Faculty are encouraged to come to the Health Sciences (EC) building, room 1222, at 5:30 p.m. to learn how projections and the data gathered from assessments of educational readiness and building conditions will align with GRU’s strategic plan and set the vision of the facilities needed for future academic programs and student services. The Master Plan is a crucial tool to develop building and renovation projects that will meet GRU’s needs.

This information session will be held in conjunction with the University Senate meeting and will include a question-and-answer period with the Master Plan consultants.

Regents select SmithGroupJJR for GRU master plan

smith groupThe University System of Georgia Board of Regents today selected SmithGroupJJR to begin work on the campus master plan for Georgia Regents University and Health System. Planning will commence in December and take approximately 10 to 12 months to complete.

“We’re excited to partner with SmithGroupJJR as we work to create a road map that will guide campus planning now and into the future,” said Phil Howard, Vice President of Facilities Services for the university and health system. “This will be a crucial tool in ensuring that short- and long-term projects are working in conjunction with our university’s strategic plan and our vision for the future.”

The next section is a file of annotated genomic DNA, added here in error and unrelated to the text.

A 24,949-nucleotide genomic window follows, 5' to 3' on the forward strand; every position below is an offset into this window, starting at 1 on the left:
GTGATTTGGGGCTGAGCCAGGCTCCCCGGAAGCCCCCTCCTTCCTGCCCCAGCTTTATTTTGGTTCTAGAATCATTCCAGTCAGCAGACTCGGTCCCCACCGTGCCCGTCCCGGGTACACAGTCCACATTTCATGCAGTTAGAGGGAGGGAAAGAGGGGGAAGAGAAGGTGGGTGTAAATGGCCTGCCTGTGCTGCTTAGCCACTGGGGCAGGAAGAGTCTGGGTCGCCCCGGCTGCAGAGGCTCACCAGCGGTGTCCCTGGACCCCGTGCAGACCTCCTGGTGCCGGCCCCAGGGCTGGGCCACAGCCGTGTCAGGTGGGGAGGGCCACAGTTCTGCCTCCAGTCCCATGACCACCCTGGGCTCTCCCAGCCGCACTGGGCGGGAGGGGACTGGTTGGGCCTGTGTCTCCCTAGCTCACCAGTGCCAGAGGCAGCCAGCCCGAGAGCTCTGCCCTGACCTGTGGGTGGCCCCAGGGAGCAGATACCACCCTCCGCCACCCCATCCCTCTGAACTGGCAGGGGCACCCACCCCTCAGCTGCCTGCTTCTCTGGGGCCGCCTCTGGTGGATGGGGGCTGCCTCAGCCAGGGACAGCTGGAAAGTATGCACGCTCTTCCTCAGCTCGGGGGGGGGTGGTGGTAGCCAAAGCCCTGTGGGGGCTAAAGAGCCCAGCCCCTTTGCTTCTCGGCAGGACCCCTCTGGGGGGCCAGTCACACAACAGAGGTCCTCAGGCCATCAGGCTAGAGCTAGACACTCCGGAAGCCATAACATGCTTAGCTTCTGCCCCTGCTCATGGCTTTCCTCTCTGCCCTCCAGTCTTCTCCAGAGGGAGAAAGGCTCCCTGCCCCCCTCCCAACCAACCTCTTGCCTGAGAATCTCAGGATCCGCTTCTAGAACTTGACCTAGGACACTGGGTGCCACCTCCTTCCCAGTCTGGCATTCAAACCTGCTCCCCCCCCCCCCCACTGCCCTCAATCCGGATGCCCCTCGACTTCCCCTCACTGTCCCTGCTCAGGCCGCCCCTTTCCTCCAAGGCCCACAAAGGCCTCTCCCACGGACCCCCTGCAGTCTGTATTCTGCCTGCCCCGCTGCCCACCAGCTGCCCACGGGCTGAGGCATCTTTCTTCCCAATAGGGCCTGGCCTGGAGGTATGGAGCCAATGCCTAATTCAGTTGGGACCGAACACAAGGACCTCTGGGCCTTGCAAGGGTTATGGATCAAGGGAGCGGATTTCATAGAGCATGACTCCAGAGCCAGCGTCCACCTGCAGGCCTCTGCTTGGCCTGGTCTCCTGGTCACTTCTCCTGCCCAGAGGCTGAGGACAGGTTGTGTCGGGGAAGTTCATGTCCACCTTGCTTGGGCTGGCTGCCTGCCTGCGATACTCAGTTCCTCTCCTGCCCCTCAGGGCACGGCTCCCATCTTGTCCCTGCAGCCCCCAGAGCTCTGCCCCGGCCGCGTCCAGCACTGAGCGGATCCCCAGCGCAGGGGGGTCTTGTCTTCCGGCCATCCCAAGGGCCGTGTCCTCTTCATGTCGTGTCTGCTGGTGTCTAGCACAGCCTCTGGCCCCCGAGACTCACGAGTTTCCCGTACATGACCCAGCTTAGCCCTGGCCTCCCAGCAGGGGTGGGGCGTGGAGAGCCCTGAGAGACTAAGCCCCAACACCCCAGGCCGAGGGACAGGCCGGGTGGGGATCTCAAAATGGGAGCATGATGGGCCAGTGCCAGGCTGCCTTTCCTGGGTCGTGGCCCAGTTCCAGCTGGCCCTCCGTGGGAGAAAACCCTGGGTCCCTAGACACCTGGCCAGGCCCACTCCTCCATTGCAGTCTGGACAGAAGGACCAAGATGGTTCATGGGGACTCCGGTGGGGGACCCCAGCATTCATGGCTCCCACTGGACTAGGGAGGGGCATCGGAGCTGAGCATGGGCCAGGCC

The plan will include an assessment of 6.5 million square feet and 670 acres of existing facilities and infrastructure, as well as the creation of a campus historic preservation plan.

“The master planning process will involve matching university and health system future needs against all potential site opportunities, including various downtown districts,” Howard said. “We look forward to continuing to work with the city and the Augusta Regional Collaboration Project regarding future opportunities to operate efficiently and create synergies between academic programs, student services, and our community.”

The current university and health system infrastructure supports over 20,000 students, faculty, and staff. Nearly 16,000 inpatients and 357,000 outpatients were treated at a health system facility in Fiscal Year 2012.